Scala 2 community build is now complete
The Scala 2 community build has been pronounced complete. We took a closer look at the general goals of the open source community build, what the latest version has in store, and what the Scala team has planned for the future of the general-purpose programming language.
In a blog post, Seth Tisue from the Scala team at Lightbend announced that the Scala 2 community build has reached its goals and is now complete.
But before we dive deeper into the features of the current Scala 2 community build, let’s first see what the community build is all about.
Why have a Scala community build?
In an introductory post from 2018, Seth Tisue explained what the community build is and what purpose it serves:
It’s a collection of open-source Scala code that includes many of the most-used libraries in the Scala ecosystem. […] The goal is to enable Scala the language and Scala the ecosystem of libraries to evolve in tandem with each other.
The community build is maintained primarily by the Scala team at lightbend. The maintainers compile the codebases, run the test suites, and use “freshly built Scala” to have the builds depend on each other.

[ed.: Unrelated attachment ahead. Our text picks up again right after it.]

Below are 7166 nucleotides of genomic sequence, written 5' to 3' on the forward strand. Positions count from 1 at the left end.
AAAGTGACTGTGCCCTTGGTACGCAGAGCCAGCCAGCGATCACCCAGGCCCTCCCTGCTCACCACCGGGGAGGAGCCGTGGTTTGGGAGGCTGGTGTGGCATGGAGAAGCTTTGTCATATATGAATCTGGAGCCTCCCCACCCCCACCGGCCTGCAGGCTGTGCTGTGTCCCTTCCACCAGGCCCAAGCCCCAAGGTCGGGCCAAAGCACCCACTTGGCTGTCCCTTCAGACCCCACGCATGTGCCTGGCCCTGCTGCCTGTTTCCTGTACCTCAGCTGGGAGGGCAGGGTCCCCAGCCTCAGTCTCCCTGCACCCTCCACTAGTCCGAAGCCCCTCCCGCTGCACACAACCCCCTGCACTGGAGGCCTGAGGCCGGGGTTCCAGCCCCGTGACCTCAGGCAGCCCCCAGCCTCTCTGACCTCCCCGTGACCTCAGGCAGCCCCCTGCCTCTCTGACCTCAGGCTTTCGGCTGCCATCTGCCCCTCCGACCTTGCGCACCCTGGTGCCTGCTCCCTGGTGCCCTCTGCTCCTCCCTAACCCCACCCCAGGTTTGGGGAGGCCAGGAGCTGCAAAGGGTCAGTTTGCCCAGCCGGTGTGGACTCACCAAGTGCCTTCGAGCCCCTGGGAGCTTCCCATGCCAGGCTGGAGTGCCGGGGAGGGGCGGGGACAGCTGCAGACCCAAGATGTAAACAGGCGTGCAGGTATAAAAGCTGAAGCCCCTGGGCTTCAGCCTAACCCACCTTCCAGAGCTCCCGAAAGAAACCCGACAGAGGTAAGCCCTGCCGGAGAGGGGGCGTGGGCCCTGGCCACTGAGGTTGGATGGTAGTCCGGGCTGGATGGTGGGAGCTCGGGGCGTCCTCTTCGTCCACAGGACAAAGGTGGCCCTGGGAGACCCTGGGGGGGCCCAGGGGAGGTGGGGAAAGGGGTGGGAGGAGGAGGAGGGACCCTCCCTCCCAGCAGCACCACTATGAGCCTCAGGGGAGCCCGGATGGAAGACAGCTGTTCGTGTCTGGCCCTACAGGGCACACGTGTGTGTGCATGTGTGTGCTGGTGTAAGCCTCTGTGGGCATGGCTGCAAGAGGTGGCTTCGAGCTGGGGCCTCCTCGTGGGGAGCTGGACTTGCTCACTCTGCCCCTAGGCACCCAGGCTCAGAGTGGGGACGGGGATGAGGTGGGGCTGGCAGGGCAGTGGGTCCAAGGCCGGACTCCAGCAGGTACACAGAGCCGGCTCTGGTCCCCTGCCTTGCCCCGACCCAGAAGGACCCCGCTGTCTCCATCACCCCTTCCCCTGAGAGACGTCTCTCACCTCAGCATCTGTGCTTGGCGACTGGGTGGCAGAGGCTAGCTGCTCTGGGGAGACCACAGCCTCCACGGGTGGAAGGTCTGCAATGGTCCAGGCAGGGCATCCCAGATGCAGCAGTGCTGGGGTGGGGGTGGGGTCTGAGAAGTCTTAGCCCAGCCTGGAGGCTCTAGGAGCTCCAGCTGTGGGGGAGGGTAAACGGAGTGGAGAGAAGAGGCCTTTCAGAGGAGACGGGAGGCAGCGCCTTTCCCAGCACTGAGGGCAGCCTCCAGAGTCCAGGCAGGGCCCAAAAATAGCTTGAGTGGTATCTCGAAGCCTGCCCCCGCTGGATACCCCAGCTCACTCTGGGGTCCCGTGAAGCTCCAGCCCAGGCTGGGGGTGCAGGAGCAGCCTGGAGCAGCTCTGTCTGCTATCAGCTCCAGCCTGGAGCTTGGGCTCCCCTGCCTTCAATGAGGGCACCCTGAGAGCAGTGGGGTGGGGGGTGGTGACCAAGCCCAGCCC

Additionally, pull requests for the Scala language are assessed by running them in the community build. In the past, this process has helped catch regressions and discover compatibility issues.
Scala 2 community build
The Scala 2 community build has been pronounced complete for several reasons. For example, it has successfully supported the release of Scala 2.13 that arrived last year and will also be able to support upcoming 2.13.x releases.
The 2.13 build consists of 209 repos with 3.4 million lines of code and takes around 9 hours to run. It will continue to be maintained throughout the lifetime of Scala 2 and is now 100% green on JDK 11. The team is also working on JDK 14 support, but currently two repos still fail on the early-access build.
See Seth Tisue’s blog post for further details on the Scala 2 community build.
Scala 2.14 has been canceled in favor of allowing a faster Scala 3 development process. Scala 2.13 and 3.0 will share their standard library and ABI (application binary interface). A Scala 3 release candidate is expected to arrive by the end of the year.